An old friend's funeral services took me to Washington, D.C. last week before, during, and after the debt-ceiling debate. I used the time to meet with a number of capital regulars who, for the most part, had big jobs in previous Democratic White Houses and administrations, the Congress, and the media. The regulars were just as irritated and impatient with the current state of policy and politics as ordinary voters out in the country. More on that below.
As expected (see my July 10 blog post on the subject), the lifting of the debt ceiling was accompanied by some modest short-term policy changes, while more difficult taxing/spending decisions were bucked to a bipartisan Senate-House committee yet to be appointed. At the end of the week, Standard & Poor's issued the first downgrade in history of the U.S. credit rating. Since financial markets had shut down for the weekend, the downgrade's effect will not be felt there until early this week. There was immediate and strong international reaction among governments and finance ministers, however.
The Chinese, perhaps not surprisingly, lectured us about the size of our continuing residual debt. We have to listen because they hold a good share of that debt and could wreak havoc by dumping it. Domestic economic data, released about the same time, were disappointing and raised fears of a double-dip recession.
Some facts to bear in mind:
•Despite the incremental measures taken in the debt-ceiling deal, federal debt is headed toward $15 trillion.
•Unemployment remains above 9 percent; the number is 18 percent if you include those who have stopped looking for work or are only partially employed. The present economic growth rate, below 2 percent, is not sufficient to make even a small dent in those numbers.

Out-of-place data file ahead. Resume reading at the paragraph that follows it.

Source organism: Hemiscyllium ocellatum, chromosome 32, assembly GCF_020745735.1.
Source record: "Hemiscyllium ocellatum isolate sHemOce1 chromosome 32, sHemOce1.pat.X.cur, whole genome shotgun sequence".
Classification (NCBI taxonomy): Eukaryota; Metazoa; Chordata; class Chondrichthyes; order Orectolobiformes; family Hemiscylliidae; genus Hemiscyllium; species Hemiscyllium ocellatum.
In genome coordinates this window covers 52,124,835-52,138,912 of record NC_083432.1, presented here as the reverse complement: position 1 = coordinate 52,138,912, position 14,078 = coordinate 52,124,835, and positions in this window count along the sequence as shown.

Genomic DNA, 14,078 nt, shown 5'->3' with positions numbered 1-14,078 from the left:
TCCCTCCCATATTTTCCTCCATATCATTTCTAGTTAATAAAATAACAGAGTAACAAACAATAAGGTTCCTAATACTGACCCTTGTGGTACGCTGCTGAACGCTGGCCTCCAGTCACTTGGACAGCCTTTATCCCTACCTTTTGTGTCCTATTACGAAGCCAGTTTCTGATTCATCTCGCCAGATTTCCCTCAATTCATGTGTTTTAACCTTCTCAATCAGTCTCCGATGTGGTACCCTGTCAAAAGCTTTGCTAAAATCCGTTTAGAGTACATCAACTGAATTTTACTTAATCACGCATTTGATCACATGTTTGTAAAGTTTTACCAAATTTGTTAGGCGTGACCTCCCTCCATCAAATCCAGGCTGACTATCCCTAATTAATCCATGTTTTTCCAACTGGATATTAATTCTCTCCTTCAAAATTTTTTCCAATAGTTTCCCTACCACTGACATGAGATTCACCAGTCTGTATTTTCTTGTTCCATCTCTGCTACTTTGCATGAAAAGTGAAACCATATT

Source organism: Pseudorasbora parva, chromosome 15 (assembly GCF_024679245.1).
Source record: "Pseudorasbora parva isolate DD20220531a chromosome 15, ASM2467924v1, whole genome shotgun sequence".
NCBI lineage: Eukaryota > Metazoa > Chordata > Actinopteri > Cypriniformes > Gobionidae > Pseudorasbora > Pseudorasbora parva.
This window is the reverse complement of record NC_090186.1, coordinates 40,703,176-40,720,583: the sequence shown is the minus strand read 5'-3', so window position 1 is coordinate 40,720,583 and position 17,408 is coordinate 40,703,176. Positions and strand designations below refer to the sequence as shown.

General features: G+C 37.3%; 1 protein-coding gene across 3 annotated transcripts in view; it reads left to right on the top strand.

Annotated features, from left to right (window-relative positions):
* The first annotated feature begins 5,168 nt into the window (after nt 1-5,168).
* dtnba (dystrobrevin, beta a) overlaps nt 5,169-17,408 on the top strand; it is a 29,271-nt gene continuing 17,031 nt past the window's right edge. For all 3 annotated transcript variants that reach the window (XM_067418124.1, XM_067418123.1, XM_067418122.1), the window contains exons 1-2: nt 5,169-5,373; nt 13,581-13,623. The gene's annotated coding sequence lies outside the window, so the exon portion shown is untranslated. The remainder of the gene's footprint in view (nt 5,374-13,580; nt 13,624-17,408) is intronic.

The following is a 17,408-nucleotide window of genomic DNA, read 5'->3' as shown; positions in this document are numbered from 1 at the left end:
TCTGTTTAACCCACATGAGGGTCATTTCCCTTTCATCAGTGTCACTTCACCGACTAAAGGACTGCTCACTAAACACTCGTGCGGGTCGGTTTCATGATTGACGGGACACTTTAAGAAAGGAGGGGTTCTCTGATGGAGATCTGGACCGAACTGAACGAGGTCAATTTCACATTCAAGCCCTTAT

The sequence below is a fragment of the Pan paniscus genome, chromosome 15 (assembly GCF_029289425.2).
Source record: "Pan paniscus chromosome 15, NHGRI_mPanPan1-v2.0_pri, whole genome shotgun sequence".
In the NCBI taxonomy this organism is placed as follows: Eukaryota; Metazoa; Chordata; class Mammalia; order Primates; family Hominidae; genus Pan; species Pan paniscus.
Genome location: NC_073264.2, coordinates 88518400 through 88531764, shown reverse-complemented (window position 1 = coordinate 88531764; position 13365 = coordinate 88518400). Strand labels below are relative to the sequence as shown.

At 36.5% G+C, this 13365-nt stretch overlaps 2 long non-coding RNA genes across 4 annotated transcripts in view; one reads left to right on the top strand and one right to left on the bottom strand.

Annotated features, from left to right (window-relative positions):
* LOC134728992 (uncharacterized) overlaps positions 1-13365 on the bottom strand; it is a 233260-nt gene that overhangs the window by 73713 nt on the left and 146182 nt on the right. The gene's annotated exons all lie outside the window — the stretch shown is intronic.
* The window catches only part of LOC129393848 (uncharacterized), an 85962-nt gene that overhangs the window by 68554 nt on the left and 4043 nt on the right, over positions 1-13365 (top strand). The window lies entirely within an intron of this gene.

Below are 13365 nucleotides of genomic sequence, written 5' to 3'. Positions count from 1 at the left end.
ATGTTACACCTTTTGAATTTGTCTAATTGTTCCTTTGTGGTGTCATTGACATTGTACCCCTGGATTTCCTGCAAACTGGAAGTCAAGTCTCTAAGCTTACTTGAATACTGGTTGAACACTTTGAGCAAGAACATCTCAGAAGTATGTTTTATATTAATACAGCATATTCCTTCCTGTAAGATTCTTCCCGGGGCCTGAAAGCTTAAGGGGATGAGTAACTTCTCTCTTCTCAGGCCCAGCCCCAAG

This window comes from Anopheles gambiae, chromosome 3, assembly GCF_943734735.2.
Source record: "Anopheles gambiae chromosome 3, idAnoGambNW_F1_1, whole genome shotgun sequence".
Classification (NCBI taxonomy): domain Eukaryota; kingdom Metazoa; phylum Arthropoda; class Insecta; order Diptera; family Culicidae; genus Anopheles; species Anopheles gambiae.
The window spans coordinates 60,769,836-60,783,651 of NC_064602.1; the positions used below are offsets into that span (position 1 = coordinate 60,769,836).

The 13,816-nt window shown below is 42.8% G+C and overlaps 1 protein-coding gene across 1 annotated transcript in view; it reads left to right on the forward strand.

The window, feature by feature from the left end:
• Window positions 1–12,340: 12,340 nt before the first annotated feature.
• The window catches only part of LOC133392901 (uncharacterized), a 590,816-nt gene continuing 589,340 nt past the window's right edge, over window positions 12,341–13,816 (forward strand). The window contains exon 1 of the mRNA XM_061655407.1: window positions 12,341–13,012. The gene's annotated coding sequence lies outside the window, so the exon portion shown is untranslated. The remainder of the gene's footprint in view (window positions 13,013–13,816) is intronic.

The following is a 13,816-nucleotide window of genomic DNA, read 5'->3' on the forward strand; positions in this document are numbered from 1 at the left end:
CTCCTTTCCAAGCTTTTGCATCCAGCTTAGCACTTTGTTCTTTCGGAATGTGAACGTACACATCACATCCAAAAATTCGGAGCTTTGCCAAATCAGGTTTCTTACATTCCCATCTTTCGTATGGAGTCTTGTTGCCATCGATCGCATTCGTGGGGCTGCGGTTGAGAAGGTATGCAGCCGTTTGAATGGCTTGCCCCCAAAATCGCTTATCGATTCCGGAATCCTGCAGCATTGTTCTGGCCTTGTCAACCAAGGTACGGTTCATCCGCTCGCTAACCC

•The effects of the 2009 stimulus package, modest at best, have run out and public-sector layoffs at state and local level are increasing; private-sector employment is rising very slowly.
•Home values have fallen by about one third in the past five years and will fall further until the market has cleared the backlog of unsold and foreclosed homes. A huge percentage of post-2005 homeowners are "under water" on their mortgages; that is, their mortgages exceed the total value of their homes.
The available policy options do not promise early turnarounds.
The 12-person debt-reduction committee, to be appointed by Democratic and Republican congressional leaders, is supposed to submit its recommendations by Thanksgiving. Its proposals are likely to be quite close to those made by last year's Bowles-Simpson commission, appointed by President Obama, and the independent Rivlin-Domenici commission.
That means changes will be recommended in Social Security, Medicare, and Medicaid formulae which will put those programs on a sounder long-term basis while cutting their overall costs. Benefit levels will remain near their present levels and no one presently over 55 will feel much impact. Its most beneficial recommendations will be for tax reform. Not only are big subsidies and loopholes (the infamous ethanol subsidy is most cited) likely to be proposed for elimination but such provisions as the home-mortgage deduction could be pared back — for instance, by capping the deduction for bigger mortgages. Its tax-reform recommendations could call for lowering rates in all brackets, thus helping near-term growth.
Just as with the debt-ceiling negotiations, discussion of the commission recommendations will go right to the wire. But public anger about the debt-ceiling fumbling — and anxiety about a new rating-agency shock — will in the end lead to acceptance of the commission's main proposals.
Obama, the Congress, and the Federal Reserve face a daunting task in averting a double-dip recession. The 2009 stimulus package was sloppily conceived and designed, and Congress will not pass an expensive second package. Interest rates already are effectively at zero. The Fed recently ended "quantitative easing" — that is, massive government bond purchases — but is likely to resume it if growth numbers remain flat or turn negative.
Like what you just read? Support high quality local journalism. Become a member of Crosscut today!